Sunday, June 22, 2008

Jean Roberta's answer

Jean writes:

>The question:

>Do you have a dark story lurking in you? Is there a tale so edgy you won't
touch it even if you thought it up? Erotica is probably the most self-policed
genre out there. If you slapped the label literature on your work, would you
feel free to go there? Go where? How bad is your bad self?

Pretty bad, by legal standards! (And regarding some "obscene" topics, Canadian
and U.S. authorities seem to have parallel views.)

Oh yes, literature. Some of the classics are quite edgy already, but they're
not as explicit as they could be. As an English instructor, I've sometimes fantasized about how Hamlet really feels about his mother, and imagine him seguing from rage at her for marrying Hamlet's evil uncle to incestuous lust.

The Greek comedy Lysistrata (circa 450 BCE) ends with the promise of a feast and an orgy between the Athenians and the Spartans featuring "Peace" (actually a beautiful naked woman) - because everyone wants her. It would be fun to write that scene, which
would probably be more over-the-top than "dark." (This could include some cool lesbian action, another ancient Greek discovery, at least in literature)

Probably the darkest scene I've imagined is seeing or being a woman riding a bound man for the purpose of conceiving a baby while choking the man to death. Before this final act, he would have been whipped and branded, and given false promises of freedom in exchange for saying the right things. In this way, he would have gained
some perspective on his own dishonest, irrational treatment of women.

This fantasy kept me relatively sane before I could escape from an abusive
husband in the late 1970s. On December 30, 2006, he died in worse circumstances than I ever wished on him. Attending his funeral and sincerely wishing him peace in the afterlife brought me some closure.

I still think a realistic story based on that revenge fantasy would probably be unpublishable - and definitely wouldn't be called "literature" by the critics, no matter what label I might slap on it.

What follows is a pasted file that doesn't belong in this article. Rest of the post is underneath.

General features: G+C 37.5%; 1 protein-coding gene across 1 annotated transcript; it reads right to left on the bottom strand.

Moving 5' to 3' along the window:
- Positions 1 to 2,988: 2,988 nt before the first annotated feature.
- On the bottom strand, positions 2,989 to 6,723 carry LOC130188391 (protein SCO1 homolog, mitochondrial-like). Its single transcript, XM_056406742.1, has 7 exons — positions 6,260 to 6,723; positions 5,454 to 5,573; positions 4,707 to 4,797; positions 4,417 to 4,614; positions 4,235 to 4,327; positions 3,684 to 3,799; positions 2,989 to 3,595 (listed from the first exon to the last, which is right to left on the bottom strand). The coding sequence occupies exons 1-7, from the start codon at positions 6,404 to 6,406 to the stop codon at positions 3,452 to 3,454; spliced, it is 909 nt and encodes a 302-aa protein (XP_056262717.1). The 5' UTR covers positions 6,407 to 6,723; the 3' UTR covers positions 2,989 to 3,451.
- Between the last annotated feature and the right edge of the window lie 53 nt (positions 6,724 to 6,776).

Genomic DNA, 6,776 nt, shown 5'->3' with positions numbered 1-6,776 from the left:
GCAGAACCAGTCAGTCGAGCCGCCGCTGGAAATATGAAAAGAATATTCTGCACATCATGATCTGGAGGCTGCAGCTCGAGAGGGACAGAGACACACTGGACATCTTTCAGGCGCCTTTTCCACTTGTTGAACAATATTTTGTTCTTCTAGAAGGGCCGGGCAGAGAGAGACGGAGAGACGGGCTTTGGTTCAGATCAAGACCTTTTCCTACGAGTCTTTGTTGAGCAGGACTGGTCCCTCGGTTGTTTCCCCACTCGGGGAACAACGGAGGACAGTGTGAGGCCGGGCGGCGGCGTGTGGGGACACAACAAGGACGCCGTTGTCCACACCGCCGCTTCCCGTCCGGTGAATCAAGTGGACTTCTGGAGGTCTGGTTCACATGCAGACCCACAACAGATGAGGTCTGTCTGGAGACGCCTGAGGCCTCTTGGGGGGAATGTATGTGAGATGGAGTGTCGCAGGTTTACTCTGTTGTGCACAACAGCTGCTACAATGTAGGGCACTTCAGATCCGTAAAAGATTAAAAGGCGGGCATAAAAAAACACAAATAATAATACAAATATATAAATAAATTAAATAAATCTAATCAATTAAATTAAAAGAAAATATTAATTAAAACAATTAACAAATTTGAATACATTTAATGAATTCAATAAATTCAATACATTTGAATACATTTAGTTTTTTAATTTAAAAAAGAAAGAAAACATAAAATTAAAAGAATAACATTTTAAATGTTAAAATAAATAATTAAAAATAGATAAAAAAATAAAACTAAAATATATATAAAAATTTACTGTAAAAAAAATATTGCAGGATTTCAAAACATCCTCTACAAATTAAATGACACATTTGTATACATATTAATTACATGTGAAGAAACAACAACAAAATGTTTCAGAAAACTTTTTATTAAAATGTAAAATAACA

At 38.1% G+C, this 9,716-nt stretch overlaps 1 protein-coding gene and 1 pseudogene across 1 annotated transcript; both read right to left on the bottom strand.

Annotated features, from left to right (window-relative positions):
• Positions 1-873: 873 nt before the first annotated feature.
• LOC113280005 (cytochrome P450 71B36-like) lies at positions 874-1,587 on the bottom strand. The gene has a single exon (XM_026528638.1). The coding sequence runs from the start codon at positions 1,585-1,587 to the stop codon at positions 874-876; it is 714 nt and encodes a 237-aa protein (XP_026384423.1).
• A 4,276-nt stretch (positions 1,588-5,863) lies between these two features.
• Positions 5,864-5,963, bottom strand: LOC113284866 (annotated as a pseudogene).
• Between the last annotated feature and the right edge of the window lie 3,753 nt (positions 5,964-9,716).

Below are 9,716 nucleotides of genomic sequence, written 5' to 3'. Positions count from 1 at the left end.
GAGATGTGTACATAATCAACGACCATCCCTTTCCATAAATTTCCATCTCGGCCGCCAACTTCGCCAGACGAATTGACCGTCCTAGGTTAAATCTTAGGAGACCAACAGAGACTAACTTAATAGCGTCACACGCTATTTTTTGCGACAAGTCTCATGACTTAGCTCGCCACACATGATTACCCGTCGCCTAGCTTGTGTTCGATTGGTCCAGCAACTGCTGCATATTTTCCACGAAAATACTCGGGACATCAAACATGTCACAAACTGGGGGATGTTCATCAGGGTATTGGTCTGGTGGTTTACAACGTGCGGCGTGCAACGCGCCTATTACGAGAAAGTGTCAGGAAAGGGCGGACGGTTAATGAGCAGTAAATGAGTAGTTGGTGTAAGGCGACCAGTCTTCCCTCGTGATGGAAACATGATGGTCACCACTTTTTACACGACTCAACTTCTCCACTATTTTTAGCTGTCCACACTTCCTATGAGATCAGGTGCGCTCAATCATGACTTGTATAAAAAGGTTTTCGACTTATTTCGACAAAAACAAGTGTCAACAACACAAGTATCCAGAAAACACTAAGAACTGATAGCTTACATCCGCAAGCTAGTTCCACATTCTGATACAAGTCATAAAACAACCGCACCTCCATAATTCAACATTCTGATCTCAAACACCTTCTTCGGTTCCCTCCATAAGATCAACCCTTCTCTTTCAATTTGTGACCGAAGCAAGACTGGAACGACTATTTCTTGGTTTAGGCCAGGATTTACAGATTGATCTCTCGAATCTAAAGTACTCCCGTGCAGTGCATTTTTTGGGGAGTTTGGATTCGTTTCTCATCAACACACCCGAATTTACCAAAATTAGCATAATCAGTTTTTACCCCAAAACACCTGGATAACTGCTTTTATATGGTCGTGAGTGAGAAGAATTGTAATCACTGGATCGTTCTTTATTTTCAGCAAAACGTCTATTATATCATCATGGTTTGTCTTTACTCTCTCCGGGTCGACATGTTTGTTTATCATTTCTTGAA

- Jean Roberta,

author of Obsession, 14 stories of dark erotica from Eternal Press:

contributor to href="">Haunted
Hearths and Sapphic Shades: Lesbian Ghost Stories (see

and Best Fantastic Erotica:


and Lipstick On Her Collar (lesbian erotica):


and Coming Together: With Pride (see

Reviewer for "Erotica Revealed:"

Coming July 1, 2008: "Sex Is All Metaphors" in "Smutters Lounge," Erotica Readers and Writers Association (

writes: So I'm not the only one who thought Hamlet had it bad for his
mother! Yes, literature cloaks a lot of pretty dark stuff with euphemism. The problem I have with that is that to unlock the meaning, most people have to take a college level course that discusses it. And it's not as if once you figure one story out that you then have the key to every book, because different writers in different times used other ways to get their meaning across. Even Aciman's Call Me By Your Name, a
modern book, doesn't use direct language until the last chapters. Until then, he's shooting the scene through a soft filter and sheer curtains from half a mile away.

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